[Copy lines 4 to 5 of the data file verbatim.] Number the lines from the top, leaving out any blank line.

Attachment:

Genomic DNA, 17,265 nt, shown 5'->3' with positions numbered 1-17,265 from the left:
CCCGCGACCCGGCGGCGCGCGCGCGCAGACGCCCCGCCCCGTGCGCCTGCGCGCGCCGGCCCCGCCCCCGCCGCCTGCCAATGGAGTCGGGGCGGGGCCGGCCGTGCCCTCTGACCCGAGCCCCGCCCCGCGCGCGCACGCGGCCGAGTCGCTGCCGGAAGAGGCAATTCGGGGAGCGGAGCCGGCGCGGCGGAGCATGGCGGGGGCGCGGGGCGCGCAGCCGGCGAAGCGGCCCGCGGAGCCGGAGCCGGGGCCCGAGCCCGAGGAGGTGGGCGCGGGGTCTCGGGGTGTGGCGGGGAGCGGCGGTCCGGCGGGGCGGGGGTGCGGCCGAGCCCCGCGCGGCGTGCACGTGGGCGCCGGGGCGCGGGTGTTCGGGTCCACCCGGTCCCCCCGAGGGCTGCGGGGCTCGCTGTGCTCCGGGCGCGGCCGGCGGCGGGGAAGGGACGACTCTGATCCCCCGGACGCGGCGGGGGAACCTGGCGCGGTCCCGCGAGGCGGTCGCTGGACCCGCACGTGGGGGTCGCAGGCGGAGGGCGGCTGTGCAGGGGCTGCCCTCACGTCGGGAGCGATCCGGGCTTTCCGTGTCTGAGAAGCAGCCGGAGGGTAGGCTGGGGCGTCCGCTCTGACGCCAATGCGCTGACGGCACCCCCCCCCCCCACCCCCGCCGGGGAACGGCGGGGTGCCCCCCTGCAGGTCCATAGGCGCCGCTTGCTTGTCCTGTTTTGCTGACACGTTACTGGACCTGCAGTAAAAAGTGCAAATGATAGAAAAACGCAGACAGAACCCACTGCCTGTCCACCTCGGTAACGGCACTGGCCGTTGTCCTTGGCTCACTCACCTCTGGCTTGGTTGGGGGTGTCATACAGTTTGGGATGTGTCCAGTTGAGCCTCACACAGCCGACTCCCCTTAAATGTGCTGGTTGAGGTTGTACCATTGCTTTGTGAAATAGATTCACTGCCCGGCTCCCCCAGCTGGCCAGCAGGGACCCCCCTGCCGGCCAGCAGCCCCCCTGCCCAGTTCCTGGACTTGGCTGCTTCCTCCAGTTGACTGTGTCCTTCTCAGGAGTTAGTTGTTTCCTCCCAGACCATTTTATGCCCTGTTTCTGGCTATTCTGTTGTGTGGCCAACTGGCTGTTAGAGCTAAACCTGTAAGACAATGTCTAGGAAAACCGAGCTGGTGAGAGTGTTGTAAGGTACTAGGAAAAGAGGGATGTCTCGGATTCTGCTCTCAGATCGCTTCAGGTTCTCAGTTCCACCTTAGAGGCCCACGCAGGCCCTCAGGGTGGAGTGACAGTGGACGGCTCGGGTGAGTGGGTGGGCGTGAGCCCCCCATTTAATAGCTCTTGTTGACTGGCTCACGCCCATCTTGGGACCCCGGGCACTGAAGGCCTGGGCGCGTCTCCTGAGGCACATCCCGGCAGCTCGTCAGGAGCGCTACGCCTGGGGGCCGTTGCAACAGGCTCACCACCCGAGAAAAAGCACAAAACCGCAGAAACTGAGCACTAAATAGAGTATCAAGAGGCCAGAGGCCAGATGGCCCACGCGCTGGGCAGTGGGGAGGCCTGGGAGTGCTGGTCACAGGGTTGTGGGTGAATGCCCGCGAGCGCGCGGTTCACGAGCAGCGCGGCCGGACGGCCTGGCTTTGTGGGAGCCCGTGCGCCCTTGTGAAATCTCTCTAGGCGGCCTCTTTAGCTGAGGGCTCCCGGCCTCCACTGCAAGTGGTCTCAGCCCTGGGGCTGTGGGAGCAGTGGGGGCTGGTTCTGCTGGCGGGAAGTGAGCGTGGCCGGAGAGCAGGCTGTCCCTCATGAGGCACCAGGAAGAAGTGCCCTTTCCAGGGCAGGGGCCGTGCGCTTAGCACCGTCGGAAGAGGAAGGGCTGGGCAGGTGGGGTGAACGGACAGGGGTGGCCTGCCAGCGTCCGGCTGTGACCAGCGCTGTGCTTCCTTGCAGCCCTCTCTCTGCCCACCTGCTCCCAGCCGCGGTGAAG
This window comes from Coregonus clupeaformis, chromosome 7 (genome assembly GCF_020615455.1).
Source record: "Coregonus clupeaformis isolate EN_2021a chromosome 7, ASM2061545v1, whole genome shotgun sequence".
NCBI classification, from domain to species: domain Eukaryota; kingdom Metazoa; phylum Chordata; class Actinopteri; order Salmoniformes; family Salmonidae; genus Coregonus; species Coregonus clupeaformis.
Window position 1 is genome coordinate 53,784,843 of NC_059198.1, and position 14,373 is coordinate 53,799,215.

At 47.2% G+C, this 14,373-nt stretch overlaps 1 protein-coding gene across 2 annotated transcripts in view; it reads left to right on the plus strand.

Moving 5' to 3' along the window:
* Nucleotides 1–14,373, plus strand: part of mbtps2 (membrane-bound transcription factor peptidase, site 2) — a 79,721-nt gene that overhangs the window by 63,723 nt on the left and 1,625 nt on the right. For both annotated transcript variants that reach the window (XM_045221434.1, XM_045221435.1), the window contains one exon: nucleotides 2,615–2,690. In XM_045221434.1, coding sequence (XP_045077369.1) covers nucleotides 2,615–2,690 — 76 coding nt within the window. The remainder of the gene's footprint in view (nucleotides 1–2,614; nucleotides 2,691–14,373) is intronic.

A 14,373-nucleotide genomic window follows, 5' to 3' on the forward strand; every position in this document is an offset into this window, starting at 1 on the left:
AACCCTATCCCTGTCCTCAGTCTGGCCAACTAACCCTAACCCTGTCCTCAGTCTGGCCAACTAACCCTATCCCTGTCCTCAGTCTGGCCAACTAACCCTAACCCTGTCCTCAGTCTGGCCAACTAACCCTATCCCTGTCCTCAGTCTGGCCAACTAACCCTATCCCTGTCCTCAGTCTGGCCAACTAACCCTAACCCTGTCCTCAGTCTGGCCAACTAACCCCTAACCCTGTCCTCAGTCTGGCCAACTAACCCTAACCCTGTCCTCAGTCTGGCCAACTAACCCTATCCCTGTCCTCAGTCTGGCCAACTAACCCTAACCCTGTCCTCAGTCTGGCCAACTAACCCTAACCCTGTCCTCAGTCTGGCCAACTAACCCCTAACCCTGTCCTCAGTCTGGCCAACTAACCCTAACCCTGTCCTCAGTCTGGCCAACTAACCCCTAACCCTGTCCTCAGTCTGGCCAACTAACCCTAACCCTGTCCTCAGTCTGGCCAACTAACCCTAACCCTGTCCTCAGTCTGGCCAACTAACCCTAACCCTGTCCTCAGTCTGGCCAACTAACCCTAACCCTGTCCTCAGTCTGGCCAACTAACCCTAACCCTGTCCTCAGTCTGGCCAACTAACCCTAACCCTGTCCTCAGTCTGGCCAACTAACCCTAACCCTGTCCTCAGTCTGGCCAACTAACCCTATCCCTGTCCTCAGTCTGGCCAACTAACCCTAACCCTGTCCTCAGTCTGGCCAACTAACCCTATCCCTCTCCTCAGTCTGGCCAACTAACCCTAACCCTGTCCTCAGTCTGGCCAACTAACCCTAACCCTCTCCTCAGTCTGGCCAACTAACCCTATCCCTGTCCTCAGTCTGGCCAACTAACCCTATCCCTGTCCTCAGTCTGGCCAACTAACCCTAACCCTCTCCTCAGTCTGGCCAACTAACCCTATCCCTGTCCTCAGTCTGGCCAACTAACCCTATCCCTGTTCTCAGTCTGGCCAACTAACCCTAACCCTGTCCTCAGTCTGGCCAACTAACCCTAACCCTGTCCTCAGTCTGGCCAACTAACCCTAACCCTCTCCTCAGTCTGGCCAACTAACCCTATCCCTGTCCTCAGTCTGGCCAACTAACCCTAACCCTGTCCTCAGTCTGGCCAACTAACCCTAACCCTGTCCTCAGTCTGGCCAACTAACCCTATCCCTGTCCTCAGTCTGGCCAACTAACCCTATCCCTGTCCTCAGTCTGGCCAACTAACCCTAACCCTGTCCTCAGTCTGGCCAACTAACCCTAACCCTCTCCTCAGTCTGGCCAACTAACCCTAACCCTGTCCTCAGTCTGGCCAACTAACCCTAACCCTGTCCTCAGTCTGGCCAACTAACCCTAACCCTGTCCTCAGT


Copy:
Source record: "Coregonus clupeaformis isolate EN_2021a chromosome 7, ASM2061545v1, whole genome shotgun sequence".
NCBI classification, from domain to species: domain Eukaryota; kingdom Metazoa; phylum Chordata; class Actinopteri; order Salmoniformes; family Salmonidae; genus Coregonus; species Coregonus clupeaformis.